As Nate sees it, Aikido reinforces integrity, a word he links back to his childhood upbringing in the church. He says, “The biblical idea of integrity comes from ceramics and pottery.”
He goes on to explain how a potter can form a vessel from clay, then bake—or fire—it before glazing and firing it again. If, after the first firing, a potter notices any cracks in the vessel, he can either trash it and begin anew, or glaze over the structural weaknesses and move on. “The idea of integrity means starting over. For me, that’s what Aikido is. It’s not about being perfect. It’s about going back, finding the gaps, and starting over.”
Now that we’re all poised on the holiday doorstep, ready to start over with yet another New Year, the entire Durango Shin-Budo Kai organization offers thanks to the wider community for its ongoing support. We are especially thankful for guidance from the Community Foundation Serving Southwest Colorado, and we owe a mighty thank-you to Mountain Middle School, its students, and families for giving us the bright and beautiful space to practice. This natural rhythm of give and accept—extend and receive, inhale and exhale—is fundamental to Aikido and to all healthy connections.
We understand that in this outstanding region, we all enjoy a bounty of exceptional charitable organizations and life-altering nonprofits. We appreciate your consideration as you make your year-end donations and thankful contributions to your local, regional, and national networks.
Founded in 2003, DSBK Aikido is a registered 501c3 educational non-profit committed to the embodied practice of Aikido as a means to increasing the peace and harmony for each practitioner, as well as for the whole community and beyond. As always, we will seek additional ways to extend our contributions to the community in the coming years. To that end, none of our teachers are paid, ensuring all funds go toward rent, insurance, and aikido outreach events and efforts in the community. For information about how to give, please visit our Patronage page.
We repeat the experiment. She shuts her eyes. I grab her wrist and we pause there a moment. Then I focus on her shoulder—specifically the bunched fabric of her gi top. I think about grabbing it with my free hand.
Before the thought can fully materialize, Holly steps back, defensively removing her shoulder beyond my reach. I did not move. I did not flinch. I only thought about attacking.
“Why did you move?” I ask her.
She says she felt her shoulder at risk. Almost a tingling sensation mixed with a sense of anxiety or concern.
We take turns as the “blind victim.” I close my eyes and she grabs my wrist. After a moment, I sense what I can only describe as danger clouding around my shoulder. I step back and remove it from that danger zone.
“That’s remarkable!” Holly exclaims. “As soon as I thought about shoving your shoulder, you moved it.”
Other aikidoka on the practice mats are having similar experiences. Mystified laughter erupts regularly in the dojo. Sensei patrols the experiment which he devised. He reminds us of its dual purpose. First, the blind test is designed to break up our tendency to go through the motions. We know each other so well, practicing so many hours together every week. Naturally, we get into the habit of performing the techniques.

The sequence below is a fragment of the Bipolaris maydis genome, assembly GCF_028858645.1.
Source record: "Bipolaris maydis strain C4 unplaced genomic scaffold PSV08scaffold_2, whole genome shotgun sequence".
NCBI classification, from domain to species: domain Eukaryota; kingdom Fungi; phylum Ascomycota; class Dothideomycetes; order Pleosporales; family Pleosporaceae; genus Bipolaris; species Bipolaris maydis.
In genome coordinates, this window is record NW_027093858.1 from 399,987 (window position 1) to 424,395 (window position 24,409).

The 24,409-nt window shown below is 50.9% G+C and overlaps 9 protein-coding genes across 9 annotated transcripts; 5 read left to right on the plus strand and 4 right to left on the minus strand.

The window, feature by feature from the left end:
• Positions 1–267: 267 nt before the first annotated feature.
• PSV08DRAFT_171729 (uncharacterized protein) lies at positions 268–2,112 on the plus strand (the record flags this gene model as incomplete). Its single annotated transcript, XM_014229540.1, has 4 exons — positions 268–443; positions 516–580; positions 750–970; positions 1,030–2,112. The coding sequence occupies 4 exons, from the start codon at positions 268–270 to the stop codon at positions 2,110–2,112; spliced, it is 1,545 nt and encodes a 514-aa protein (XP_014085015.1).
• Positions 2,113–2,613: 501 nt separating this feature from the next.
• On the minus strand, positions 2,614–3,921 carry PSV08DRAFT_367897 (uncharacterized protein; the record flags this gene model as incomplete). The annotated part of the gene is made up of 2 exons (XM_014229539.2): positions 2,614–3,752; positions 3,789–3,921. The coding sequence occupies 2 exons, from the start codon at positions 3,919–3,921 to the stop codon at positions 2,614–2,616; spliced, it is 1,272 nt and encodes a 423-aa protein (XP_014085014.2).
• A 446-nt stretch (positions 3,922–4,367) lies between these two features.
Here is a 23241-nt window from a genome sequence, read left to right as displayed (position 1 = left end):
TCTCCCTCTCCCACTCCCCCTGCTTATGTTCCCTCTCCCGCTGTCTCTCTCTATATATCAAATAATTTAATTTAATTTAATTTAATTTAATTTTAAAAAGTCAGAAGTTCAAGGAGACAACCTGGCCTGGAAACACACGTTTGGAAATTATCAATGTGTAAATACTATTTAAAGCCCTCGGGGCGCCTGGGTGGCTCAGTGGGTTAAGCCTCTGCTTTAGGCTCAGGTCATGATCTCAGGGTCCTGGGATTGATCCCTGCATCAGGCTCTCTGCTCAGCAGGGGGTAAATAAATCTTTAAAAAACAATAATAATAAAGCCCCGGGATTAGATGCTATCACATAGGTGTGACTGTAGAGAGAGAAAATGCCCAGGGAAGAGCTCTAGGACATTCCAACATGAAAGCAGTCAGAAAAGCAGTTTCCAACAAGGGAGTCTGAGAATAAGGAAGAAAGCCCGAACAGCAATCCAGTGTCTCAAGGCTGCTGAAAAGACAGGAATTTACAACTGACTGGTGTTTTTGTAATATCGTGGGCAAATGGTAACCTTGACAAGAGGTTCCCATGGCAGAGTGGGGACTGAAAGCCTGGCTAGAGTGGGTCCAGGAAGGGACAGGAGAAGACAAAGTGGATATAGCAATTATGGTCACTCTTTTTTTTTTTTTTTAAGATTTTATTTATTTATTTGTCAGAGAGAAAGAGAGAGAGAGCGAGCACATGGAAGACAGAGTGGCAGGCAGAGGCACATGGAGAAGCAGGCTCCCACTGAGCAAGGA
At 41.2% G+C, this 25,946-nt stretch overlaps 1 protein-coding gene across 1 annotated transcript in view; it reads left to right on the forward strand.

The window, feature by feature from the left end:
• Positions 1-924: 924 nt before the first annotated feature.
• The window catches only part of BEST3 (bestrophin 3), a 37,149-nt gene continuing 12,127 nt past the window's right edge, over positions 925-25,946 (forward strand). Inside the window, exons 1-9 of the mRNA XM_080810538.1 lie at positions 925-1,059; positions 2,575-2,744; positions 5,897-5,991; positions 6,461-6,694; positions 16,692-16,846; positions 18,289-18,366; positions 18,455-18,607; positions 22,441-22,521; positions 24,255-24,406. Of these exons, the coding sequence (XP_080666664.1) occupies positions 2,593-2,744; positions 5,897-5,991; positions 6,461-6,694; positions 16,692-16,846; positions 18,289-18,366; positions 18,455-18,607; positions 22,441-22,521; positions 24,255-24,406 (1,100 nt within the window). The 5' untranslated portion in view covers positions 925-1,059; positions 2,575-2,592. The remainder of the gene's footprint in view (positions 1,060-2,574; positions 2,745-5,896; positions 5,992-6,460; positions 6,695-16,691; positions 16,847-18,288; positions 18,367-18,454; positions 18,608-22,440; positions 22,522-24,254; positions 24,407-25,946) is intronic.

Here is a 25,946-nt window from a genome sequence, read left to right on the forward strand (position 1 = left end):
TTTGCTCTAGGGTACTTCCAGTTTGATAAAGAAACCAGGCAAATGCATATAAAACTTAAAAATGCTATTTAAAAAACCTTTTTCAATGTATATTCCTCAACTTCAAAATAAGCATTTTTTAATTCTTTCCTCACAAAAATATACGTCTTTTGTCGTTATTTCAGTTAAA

By closing our eyes, we cannot perform. We can only extend awareness and deeply feel. This sensory experience is crucial to Sensei’s other goal, which is to give us a chance to feel what it is to know the other person’s mind. It’s one of the fundamental ki principles passed down from Tohei Sense and it hangs in a frame at the front of the room. It’s a concept that enables us to experience the “ai” or harmony of ai-ki-do.
Holly and I decide to alter the experiment. We’ve gone after each other’s shoulders several times. Perhaps that explains the supposed telepathy. We will, instead, think about attacking other, random and undisclosed targets. In other words, we’ll run a double-blind study.
I close my eyes and Holly grabs my wrist. She mentally, visually focuses on a bodily target. I sense my abdomen is in danger, so I pivot away, putting my free hand up to defend my trunk. Holly discloses that she had just imagined poking me in the gut. When I think about pinching Holly’s nose, she retracts her face, pivoting away to protect it. Every trial we run amazes us. The “blind victim” can sense the attack before it even happens.
How is this possible?
Do the electrical signals firing from my brain and out across my nerves pass to Holly via my connection to her wrist?
We run the experiment again, only this time, the attacker will not grab the victim. My ability to sense her intended attack takes longer, but I can still accurately detect what part of my body she targets. Holly experiences the same lag time. Somehow, signals pass through the air like radio waves. Without physically touching, we both experience a sense of “ai” and we are stunned. Humbled.
Holly delights in the equality of our mutual perceptiveness. That she, a brand new student with less than a month’s training, can match sensory awareness with someone who has trained for over a decade is reassuring.
To me, it suggests that Tohei’s fundamental ki principles run deep. Somewhere, without training, people developed an ability to know and understand the Other, the foreign, the supposed stranger. Despite what we see playing out in the national and international arenas, people are actually more connected and more capable of harmony than we realize.